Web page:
In a preferred embodiment, the physiologically acceptable polymer (B) is a copolymer, comprising from about 50 mol-% to 99.999 mol-%, and more preferably from about 75 mol-% to 99.99 mol-% repeating units bearing anionic functional groups, preferably acid groups, more preferably carboxylic groups.

Preferably, the physiologically acceptable polymer (B) has an average equivalent weight of 76±50 g/mol, more preferably of 76±30 g/mol, still more preferably of 76±20 g/mol and most preferably of 76±10 g/mol per carboxyl group.

In a preferred embodiment, the monomer composition from which physiologically acceptable polymer (B) is derivable, further comprises a cross-linking agent, i.e. in this embodiment the physiologically acceptable polymer (B) is cross-linked.

Suitable cross-linking agents include

compounds having at least two polymerizable double bonds, e.g. ethylenically unsaturated functional groups;

compounds having at least one polymerizable double bond, e.g. an ethylenically unsaturated functional group, and at least one functional group that is capable of reacting with another functional group of one or more of the repeating units of polymer (B);

compounds having at least two functional groups that are capable of reacting with other functional groups of one or more of the repeating units of polymer (B); and

polyvalent metal compounds which can form ionic cross-linkages, e.g. through the anionic functional groups.

Cross-linking agents having at least two polymerizable double bonds, preferably allyl groups, are particularly preferred.

Cross-linking agents having at least two polymerizable double bonds include (i) di- or polyvinyl compounds such as divinylbenzene and divinyltoluene; (ii) di- or poly-esters of unsaturated mono- or poly-carboxylic acids with polyols including, for example, di- or triacrylic acid esters of polyols such as ethylene glycol, trimethylol propane, glycerine, or polyoxyethylene glycols; (iii) bisacrylamides such as N,N-methylenebisacrylamide; (iv) carbamyl esters that can be obtained by reacting polyisocyanates with hydroxyl group- containing monomers; (v) di- or poly-allyl ethers of polyols; (vi) di- or poly-allyl esters of polycarboxylic acids such as diallyl phthalate, diallyl adipate, and the like; (vii) esters of unsaturated mono- or poly-carboxylic acids with mono-allyl esters of polyols such as acrylic acid ester of polyethylene glycol monoallyl ether; and (viii) di- or triallyl amine.

In a preferred embodiment, divinyl glycol (1 ,5-hexadiene-3,4-diol) is contained as cross- linking agent, whereas allyl or vinyl derivatives of polyols, such as allylsucrose or ally! pentaerythritol, are less preferred. This embodiment is preferably realized by polyacrylic acid polymers of polycarbophil type according to USP.

In another preferred embodiment, allyl derivatives of polyols, such as allylsucrose or allyl pentaerythritol, are contained as cross-linking agent, whereas divinyl glycol (1 ,5-hexadiene- 3,4-diol) is less preferred. This embodiment is preferably realized by polyacrylic acid polymers of carbomer type according to USP or Ph. Eur.

Cross-linking agents having at least one polymerizable double bond and at least one functional group capable of reacting with other functional groups of one or more of the repeating units of polymer (B) include N-methylol acrylamide, glycidyl acrylate, and the like.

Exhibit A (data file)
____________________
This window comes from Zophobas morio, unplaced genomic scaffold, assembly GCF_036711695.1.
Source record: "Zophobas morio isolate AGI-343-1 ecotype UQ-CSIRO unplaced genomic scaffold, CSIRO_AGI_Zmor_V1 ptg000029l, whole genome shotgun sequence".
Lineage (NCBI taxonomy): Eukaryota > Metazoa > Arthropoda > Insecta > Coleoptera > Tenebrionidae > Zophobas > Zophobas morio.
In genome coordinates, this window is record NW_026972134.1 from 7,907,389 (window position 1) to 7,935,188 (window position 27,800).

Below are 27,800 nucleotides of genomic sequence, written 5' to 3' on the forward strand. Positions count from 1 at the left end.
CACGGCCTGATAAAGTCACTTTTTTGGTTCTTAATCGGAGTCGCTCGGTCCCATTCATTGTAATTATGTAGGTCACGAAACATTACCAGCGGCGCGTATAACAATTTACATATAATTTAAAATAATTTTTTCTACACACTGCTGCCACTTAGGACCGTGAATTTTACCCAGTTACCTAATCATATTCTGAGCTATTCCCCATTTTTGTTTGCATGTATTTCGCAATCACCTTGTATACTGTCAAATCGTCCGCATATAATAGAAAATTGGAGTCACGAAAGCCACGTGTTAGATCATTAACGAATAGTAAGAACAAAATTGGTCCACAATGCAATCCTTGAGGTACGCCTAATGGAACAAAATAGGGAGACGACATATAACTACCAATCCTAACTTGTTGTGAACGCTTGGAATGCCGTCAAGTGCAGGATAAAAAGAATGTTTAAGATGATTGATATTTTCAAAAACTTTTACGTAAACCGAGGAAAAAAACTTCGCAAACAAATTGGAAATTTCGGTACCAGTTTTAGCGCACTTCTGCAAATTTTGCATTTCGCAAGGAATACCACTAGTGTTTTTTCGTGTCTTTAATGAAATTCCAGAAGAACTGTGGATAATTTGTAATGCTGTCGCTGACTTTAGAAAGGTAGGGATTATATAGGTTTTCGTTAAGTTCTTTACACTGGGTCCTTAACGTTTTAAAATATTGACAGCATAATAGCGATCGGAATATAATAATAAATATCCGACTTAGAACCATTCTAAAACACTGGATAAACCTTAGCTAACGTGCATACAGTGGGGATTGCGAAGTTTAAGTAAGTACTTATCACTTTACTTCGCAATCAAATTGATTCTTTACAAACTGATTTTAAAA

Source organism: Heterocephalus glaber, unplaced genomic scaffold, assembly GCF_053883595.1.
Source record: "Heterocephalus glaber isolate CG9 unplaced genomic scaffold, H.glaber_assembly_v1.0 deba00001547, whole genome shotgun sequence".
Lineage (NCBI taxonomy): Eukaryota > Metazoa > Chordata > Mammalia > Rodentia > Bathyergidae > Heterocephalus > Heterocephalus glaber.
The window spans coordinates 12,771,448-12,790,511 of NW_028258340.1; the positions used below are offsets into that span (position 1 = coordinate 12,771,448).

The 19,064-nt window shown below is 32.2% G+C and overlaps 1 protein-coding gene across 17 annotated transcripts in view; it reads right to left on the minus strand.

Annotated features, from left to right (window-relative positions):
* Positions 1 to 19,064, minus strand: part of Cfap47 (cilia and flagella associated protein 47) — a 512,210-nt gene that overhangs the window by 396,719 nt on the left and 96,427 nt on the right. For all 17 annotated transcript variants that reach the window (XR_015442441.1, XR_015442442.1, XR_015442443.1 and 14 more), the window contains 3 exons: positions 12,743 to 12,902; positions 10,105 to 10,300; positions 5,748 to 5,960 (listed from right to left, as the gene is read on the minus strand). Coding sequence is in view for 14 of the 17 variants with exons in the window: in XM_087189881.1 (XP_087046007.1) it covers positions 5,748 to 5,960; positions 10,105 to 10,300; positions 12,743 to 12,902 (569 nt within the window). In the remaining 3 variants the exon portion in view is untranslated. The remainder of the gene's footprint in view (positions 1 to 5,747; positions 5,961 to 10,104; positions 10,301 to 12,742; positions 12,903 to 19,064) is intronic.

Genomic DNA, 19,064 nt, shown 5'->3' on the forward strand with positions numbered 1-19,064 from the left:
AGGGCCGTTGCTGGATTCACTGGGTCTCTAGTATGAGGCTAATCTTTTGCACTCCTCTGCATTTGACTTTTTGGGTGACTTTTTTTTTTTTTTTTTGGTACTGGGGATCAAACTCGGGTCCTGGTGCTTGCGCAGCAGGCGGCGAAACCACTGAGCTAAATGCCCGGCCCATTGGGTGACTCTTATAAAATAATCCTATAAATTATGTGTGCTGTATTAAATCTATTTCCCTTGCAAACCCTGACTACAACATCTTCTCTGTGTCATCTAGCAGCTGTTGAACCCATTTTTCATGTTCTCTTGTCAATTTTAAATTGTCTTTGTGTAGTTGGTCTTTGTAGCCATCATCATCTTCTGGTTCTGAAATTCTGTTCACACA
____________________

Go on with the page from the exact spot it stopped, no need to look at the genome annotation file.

Suitable cross-linking agents having at least two functional groups capable of reacting with other functional groups of one or more of the repeating units of polymer (B) include glyoxal; polyols such as ethylene glycol; polyamines such as alkylene diamines (e.g., ethylene diamine), polyalkylene polyamines, polyepoxides, di- or polyglycidyl ethers and the like.

Suitable polyvalent metal cross-linking agents which can form ionic cross-linkages include oxides, hydroxides and weak acid salts (e.g., carbonate, acetate and the like) of alkaline earth metals (e.g., calcium magnesium) and zinc, including, for example, calcium oxide and zinc diacetate.

Of all of these types of cross-linking agents, the most preferred for use herein are diol derivatives and polyol derivatives, more specifically those selected from the group consisting of allyl sucrose, allyl pentaerythritol, divinyl glycol, divinyl polyethylene glycol and (meth)acrylic acid esters of diols. In a preferred embodiment, the monomer composition from which the physiologically acceptable polymer (B) is derivable comprises the cross-linking agent in an amount of at most 1.0 mol-%, more preferably at most 0.1 mol-%, even more preferably at most about 0.01 mol-%, and most preferably at most 0.005 mol-% based on all monomers forming polymer (B).

In a preferred embodiment, physiologically acceptable polymer (B) is a homopolymer of acrylic acid, optionally cross-linked, preferably with allyl sucrose or allyl pentaerythritol, in particular with allyl pentaerythritol. In another preferred embodiment, physiologically acceptable polymer (B) is a copolymer of acrylic acid and C10-C30-alkyl acrylate, optionally cross-linked, preferably with allyl pentaerythritol. In another preferred embodiment, physiologically acceptable polymer (B) is a so-called interpolymer, namely a homopolymer of acrylic acid, optionally cross-linked, preferably with allyl sucrose or allyl pentaerythritol; or a copolymer of acrylic acid and C10-C30-alkyl acrylate, optionally cross-linked, preferably with allyl pentaerythritol; which contain a block copolymer of polyethylene glycol and a long chain alkyl acid, preferably a C8-C30-alkyl acid. Polymers of this type are commercially available, e.g. under the trademark Carbopol®.